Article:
Martin O'Malley Criticizes 'Detention Camps' For Immigrant Families

Maryland Governor Martin O'Malley speaks during the Center for American Progress 10th Anniversary Conference in Washington, D
Maryland Governor Martin O'Malley speaks during the Center for American Progress 10th Anniversary Conference in Washington, DC, October 24, 2013. AFP PHOTO / Jim WATSON (Photo credit should read JIM WATSON/AFP/Getty Images)

WASHINGTON -- Former Maryland Gov. Martin O'Malley criticized the Obama administration -- albeit not by name -- on Friday for continuing to detain undocumented women and children.

"We should not be in the business of building barbed wire detention camps. Detentions are cruel, costly & against our values-esp for families," O'Malley, who is weighing a bid for the Democratic presidential nomination, tweeted.

O'Malley also tweeted the link to a New York Times editorial published Friday calling for an end to the "immoral" practice of detaining families in deportation proceedings. "Let's lead with our principles & end them," he added in a second tweet.

The use of family detention for undocumented immigrants has come under heightened scrutiny this week, despite efforts by Immigration and Customs Enforcement to mitigate critics' concerns. ICE announced Wednesday it will not use detention as a deterrent for more unauthorized immigration, that it will review all cases of families held for more than 90 days and that it will work with stakeholders to improve conditions, including access to counsel.

Critics of family detention, though, say that improving the detention facilities won't work -- they want them to be shut down altogether, or used in only extreme circumstances. Early in his presidency, President Barack Obama's administration limited the practice of detaining families, but an increase of women and children apprehended at the border last year prompted a policy shift. ICE has now opened two new large immigrant detention centers in Texas.

Those family facilities do not have barbed wire fences or armed guards, ICE confirmed, although some immigrant detention centers for adults do.

This week, 188 civil and human rights groups signed on to a letter demanding an end to family detention. After ICE announced its new standards, Sen. Bob Menendez (D-N.J.) and Reps. Luis Gutierrez (D-Ill.), Lucille Roybal-Allard (D-Calif.), and Zoe Lofgren (D-Calif.) issued statements calling for the administration to change its policy.

An Obama administration official said the Department of Homeland Security has and will continue to look into ways to inform the detention system.

"Over the past five years, the Obama Administration has taken steps to improve enforcement of our immigration laws by prioritizing public safety in enforcement actions, strengthening our borders and reforming our immigration detention system," the official said in an email. "DHS has implemented critical reforms to the detention system and is continuously looking at ways to ensure that detention policy is consistent with our values as a nation of laws and a nation of immigrants."

O'Malley was also critical of the administration's response to the border crisis last year, particularly efforts to quickly deport unaccompanied minors. He said last July that America should not send children back to countries where "they will face certain death."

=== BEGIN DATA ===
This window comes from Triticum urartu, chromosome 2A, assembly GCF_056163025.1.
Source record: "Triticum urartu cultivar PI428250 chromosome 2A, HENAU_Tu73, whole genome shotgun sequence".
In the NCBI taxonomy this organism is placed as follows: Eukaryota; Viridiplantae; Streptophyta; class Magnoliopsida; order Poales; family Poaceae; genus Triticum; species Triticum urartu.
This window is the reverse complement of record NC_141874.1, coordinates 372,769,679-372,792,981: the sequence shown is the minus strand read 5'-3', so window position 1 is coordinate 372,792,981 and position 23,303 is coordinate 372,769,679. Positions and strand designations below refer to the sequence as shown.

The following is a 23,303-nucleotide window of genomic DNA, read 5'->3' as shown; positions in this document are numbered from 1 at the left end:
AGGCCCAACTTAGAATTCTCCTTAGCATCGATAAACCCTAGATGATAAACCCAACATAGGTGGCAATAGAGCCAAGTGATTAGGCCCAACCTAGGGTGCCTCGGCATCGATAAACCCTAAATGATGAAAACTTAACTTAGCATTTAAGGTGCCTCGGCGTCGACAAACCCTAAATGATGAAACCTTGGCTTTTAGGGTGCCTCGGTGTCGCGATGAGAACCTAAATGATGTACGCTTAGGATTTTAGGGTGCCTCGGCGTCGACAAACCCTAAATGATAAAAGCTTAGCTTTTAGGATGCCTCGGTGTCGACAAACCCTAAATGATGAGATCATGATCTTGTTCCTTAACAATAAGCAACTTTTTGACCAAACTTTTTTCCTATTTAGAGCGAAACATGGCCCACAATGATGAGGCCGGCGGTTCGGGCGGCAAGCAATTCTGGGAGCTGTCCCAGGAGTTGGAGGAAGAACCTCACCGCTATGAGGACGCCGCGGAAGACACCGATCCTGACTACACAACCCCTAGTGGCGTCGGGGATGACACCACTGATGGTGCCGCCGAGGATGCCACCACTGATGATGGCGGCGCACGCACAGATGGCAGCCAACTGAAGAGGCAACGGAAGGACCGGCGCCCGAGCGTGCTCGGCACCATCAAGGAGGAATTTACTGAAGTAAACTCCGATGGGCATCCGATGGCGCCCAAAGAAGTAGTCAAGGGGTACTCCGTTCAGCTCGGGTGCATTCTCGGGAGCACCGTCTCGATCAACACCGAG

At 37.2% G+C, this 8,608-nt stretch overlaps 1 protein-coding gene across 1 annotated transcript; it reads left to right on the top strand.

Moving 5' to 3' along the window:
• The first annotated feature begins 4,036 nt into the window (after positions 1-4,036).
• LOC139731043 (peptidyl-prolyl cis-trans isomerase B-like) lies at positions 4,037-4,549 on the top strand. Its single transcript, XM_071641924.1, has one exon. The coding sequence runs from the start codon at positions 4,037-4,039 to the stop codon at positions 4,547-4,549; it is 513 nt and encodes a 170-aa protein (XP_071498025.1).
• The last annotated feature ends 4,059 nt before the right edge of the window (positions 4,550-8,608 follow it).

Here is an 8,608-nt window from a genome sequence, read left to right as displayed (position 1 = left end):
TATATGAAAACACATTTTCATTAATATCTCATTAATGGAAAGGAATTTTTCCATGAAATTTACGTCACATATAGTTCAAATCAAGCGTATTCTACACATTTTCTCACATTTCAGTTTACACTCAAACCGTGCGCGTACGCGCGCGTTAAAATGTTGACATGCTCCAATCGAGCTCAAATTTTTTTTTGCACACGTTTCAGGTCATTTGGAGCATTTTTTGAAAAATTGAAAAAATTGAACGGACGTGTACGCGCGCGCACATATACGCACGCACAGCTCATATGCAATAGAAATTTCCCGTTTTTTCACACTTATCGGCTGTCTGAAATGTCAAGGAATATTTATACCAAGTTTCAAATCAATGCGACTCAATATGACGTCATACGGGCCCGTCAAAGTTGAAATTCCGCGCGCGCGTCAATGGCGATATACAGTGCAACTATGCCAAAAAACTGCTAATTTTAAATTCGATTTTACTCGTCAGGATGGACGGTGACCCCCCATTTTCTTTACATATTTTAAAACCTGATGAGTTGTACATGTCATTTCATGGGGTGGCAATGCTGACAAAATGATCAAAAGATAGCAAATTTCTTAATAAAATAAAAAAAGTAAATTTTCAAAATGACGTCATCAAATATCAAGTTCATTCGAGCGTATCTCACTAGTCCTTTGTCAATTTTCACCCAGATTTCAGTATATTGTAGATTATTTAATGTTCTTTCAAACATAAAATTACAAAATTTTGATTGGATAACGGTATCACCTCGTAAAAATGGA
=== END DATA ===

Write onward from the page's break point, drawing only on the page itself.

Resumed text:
O'Malley's stance on unaccompanied minors contrasted with a statement from Democratic presidential candidate Hillary Clinton, who said last June that the children should be sent back to their native countries after a review. O'Malley's campaign touted his stance on unaccompanied minors after Clinton gave a well-received remarks on immigration earlier this month.

Clinton's precise stance as a candidate on family detention isn't entirely clear. She addressed the issue somewhat during a roundtable in Las Vegas, Nevada, saying she wanted to reform the detention system and that she does not think "we should put children and vulnerable people into big detention facilities because I think they're at risk."

As to whether she believes family detention should be ended or limited, however, the campaign told HuffPost they would not elaborate.

Here are two relevant statements from Clinton, made during the hour-long event in Nevada:

"I also am very worried about detention and detention facilities for people who are vulnerable and for children, that I think we could do a better job if we kept detention to people who have a record of violent, illegal behavior and that we have a different approach to people who are not in that category. And I don't think we should put children and vulnerable people into big detention facilities because I think they're at risk. I think that their physical and mental health are at risk. So these are issues that we should go as far as we can to get the resources to provide support, and particularly representation, and change some of our detention processes within the kind of discretion that I think the president has exercised with his executive orders. But it's also clear, as the president has said many times, a lot of these issues can only be resolved once and for all if we have changes in the law. So I want to protect people, I want more humane treatment, no matter how the law currently is written or how it's enforced, and to put the resources behind doing that, and then continue to fight for comprehensive reform."

"We have to do more to provide safe environments for vulnerable populations, and that certainly includes the LGBT community, also includes children, and it includes unaccompanied children. There are groups of people who I think ... deserve a higher level of care because of the situations that they are finding themselves in."

This story has been updated with a statement from an Obama administration official.

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